This video from the USA says about itself:
Black-chinned hummingbird nesting
8 June 2015
Tucson Arizona. April 24-June 03
Momma building a nest, incubating eggs, feeding young and babies fly off.
One day I was looking out my skinny slice of a bathroom window and I saw a pine tree that had some busy hummingbird activity. I tried to rig up and video from the bathroom window but the vantage point was not good.
I did not want to intrude or cause stress to the mother so from the ground with a tripod set at the highest setting I used a Canon Vixia video camera, 37x zoom, fixed focus and daylight white balance, sometimes I had to adjust the exposure. Using a 64GB card I set up the camera at dawn and just hit record and walked away. When the card was full in a few hours I transferred to a Mac using Final Cut Pro X and selected the clips. Mostly nothing was happening. When all was done the video timeline was about two hours and then I started to eliminate redundant. At thirteen minutes it is still too long but people who like hummingbirds enjoy every minute.
One early morning I found the nest empty as they had already left. I examined the ground below to see if they had fallen out of the nest but that was not the case.
Out of the corner of my eye I spied some bird movement and there was a baby hummingbird on an oleander branch being nurtured by mom. The other baby bird was not to be seen.
Momma often pecked at the baby on the branch— at the head and body trying to encourage flight. And eventually they were both gone. But during the day and the next day there was much flight amongst the pine tree and oleander. Flight training I assume.
I opted to detach and delete the ambient audio as it is near our pool pump and it was annoying.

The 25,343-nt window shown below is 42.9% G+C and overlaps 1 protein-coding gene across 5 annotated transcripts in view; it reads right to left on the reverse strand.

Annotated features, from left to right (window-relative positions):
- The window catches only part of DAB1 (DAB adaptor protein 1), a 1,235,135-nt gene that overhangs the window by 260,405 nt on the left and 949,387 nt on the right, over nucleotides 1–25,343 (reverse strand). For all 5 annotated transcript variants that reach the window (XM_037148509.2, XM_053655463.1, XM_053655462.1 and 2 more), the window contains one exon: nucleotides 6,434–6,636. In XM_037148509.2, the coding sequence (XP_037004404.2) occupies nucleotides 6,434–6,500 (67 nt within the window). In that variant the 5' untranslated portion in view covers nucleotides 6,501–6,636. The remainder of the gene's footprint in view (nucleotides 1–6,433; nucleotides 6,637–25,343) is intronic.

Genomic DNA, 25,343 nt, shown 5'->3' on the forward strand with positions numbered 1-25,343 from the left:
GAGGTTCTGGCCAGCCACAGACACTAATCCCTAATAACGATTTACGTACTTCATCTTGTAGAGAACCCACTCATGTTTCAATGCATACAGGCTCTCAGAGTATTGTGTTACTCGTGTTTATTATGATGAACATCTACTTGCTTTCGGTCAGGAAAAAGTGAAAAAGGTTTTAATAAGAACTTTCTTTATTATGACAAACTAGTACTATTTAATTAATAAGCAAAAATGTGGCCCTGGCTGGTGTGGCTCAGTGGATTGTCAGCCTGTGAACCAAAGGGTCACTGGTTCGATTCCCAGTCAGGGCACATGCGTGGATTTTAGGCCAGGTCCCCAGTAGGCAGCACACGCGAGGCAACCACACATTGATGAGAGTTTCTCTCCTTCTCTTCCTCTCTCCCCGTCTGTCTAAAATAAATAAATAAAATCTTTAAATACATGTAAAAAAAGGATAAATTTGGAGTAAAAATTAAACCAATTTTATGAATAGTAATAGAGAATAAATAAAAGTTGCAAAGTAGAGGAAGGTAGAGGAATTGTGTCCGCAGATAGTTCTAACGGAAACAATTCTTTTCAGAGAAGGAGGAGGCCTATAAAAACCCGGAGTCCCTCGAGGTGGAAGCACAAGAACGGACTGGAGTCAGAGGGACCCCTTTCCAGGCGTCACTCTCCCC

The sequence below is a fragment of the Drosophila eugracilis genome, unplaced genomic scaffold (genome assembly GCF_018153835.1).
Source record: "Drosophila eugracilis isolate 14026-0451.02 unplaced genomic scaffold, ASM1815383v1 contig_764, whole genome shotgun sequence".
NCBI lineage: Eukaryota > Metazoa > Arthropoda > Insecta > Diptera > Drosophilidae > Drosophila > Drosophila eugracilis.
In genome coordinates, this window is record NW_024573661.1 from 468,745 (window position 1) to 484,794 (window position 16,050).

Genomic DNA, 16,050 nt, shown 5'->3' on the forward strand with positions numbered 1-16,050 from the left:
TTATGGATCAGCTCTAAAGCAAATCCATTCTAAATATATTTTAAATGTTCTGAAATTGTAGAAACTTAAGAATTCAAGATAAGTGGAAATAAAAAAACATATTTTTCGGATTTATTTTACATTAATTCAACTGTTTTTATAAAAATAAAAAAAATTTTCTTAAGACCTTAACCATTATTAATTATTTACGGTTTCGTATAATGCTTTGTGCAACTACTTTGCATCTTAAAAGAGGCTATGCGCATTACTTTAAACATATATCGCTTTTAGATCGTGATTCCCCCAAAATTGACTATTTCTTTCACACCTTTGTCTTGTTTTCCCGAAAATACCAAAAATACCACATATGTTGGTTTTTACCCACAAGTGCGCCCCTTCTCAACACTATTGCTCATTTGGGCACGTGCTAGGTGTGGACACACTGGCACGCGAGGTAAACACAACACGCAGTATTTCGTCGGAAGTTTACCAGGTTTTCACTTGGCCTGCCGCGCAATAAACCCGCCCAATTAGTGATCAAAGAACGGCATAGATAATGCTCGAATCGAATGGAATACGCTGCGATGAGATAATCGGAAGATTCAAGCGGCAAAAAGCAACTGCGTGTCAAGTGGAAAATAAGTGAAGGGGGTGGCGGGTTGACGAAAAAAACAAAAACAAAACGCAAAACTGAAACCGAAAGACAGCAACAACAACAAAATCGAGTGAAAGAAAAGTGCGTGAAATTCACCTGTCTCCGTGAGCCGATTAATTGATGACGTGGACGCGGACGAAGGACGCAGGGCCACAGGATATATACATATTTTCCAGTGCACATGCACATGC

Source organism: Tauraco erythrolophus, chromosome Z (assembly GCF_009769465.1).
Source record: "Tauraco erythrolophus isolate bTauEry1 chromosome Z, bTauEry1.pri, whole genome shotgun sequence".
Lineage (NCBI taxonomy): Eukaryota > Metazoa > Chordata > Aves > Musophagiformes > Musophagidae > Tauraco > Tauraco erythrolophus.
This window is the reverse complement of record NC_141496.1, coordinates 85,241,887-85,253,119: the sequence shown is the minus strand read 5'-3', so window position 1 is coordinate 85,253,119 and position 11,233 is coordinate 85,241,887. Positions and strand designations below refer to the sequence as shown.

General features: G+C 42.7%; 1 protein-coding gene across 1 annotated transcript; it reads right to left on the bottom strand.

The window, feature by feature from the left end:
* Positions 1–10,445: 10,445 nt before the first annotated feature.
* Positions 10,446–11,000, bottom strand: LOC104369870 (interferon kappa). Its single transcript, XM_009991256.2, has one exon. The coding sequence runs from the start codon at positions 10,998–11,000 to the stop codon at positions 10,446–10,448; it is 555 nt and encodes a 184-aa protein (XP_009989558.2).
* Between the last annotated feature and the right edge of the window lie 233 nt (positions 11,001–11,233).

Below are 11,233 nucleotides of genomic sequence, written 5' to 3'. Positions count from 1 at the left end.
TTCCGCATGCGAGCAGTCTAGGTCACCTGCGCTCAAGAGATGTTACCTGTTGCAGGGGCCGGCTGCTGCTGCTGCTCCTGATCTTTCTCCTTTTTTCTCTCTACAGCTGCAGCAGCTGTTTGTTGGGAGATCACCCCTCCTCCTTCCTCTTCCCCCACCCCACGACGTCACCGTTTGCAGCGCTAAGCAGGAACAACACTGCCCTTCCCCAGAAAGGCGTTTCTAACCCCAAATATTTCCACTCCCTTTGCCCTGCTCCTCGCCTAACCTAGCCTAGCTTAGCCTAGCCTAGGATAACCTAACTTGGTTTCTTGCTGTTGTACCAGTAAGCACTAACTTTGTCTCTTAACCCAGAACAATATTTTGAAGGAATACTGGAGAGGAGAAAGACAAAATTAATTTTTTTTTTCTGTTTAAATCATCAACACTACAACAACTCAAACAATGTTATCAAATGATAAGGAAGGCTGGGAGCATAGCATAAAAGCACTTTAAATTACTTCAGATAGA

From the NestWatch eNewsletter in the USA, May 2016:
The Predator Next Door
You might think that a nesting bird would want to be as far away from a predator as it could get and, generally speaking, that’s true. However, it could be very strategic to nest near a predator that is two or more steps above you in the food chain (i.e., your predators’ predator). In this way, some birds derive protection from larger, more aggressive species that keep generalist predators at bay. This phenomenon is called a protective nesting association. Here are two of our favorite examples of nest-protecting predators:
Alligators and Wading Birds
In the southeastern United States, researchers found that wading birds such as herons, egrets, ibises, storks, and spoonbills appear to seek out alligator-inhabited waters above which they can nest. The alligators keep away (or eat) nest predators such as opossums and raccoons, and they cannot climb trees to rob nests themselves. However, the alligators certainly claim any chicks that fall out of the nests from time to time, making it likely that they are also benefiting from their avian neighbors.
Hawks and Hummingbirds
Black-chinned Hummingbirds nesting in southeastern Arizona were found to cluster their nests around the nests of Northern Goshawks and Cooper’s Hawks. Both species of hawk prey on birds, but would not normally bother with something as small as a hummingbird. Researchers found that hummers that nested within 300 meters of the hawks were much more likely to successfully raise young than those that nested farther away.
At least 92 such associations have been documented so far. It is unclear whether the recipients of the protection actively seek out these “protectors,” or if they are simply recognizing that an area has fewer nest predators. Either way, it can pay off to have a formidable carnivore for a neighbor…as long as you fly under the radar.
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